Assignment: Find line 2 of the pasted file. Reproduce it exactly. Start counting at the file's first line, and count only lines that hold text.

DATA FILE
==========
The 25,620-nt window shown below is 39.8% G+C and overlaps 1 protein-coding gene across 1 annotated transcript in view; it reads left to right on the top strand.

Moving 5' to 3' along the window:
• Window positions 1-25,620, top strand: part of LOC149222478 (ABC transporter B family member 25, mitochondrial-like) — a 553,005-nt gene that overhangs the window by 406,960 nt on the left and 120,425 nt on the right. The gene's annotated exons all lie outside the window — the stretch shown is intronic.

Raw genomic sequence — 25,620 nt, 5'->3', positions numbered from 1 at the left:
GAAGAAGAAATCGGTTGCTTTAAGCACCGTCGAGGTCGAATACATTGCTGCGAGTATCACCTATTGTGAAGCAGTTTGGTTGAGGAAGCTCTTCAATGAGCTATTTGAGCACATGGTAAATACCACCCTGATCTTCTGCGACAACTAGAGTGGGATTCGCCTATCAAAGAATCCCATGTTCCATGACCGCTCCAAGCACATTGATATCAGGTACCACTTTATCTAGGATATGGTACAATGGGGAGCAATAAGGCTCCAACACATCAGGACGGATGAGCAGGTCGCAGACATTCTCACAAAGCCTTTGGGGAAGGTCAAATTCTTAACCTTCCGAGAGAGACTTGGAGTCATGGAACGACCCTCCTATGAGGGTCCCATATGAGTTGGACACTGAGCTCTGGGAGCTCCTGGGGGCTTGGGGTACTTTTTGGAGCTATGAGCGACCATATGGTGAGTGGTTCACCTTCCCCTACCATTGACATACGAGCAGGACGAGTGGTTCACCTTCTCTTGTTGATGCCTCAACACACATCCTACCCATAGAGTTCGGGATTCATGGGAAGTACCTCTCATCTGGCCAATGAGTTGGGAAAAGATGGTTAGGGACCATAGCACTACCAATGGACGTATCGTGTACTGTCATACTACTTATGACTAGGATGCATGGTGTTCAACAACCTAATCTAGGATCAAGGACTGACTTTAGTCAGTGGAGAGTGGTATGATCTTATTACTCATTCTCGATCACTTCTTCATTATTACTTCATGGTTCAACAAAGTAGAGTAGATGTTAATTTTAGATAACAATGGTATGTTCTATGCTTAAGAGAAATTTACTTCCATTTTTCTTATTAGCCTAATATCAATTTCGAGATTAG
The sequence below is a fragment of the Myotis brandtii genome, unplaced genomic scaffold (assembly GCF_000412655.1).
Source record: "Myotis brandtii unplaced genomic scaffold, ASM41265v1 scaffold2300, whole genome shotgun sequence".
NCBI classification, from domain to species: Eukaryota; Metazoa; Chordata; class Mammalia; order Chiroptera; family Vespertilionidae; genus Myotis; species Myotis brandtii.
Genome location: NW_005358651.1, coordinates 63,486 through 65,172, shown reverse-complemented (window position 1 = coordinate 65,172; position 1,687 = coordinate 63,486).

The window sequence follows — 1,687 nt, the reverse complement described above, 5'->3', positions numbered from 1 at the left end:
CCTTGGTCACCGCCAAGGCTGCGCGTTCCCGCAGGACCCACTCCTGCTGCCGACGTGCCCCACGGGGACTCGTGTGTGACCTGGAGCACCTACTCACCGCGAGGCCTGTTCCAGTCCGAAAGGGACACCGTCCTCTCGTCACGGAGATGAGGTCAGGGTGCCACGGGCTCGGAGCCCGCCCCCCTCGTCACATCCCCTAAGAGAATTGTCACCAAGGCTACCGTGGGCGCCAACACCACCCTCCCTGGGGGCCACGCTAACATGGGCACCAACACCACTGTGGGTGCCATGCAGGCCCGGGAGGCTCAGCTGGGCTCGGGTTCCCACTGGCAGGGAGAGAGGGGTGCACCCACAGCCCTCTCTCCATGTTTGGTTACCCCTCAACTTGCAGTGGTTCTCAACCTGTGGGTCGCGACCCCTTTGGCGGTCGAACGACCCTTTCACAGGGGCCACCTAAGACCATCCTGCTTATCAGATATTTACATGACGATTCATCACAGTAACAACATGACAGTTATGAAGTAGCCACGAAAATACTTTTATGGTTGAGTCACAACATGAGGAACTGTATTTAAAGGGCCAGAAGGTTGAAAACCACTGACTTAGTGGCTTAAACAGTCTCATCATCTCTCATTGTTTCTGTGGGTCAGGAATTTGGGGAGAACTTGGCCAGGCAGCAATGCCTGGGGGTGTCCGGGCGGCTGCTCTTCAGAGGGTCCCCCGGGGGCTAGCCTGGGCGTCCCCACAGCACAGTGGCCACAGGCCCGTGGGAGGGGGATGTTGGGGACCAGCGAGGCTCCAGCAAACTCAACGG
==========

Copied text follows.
Moving 5' to 3' along the window: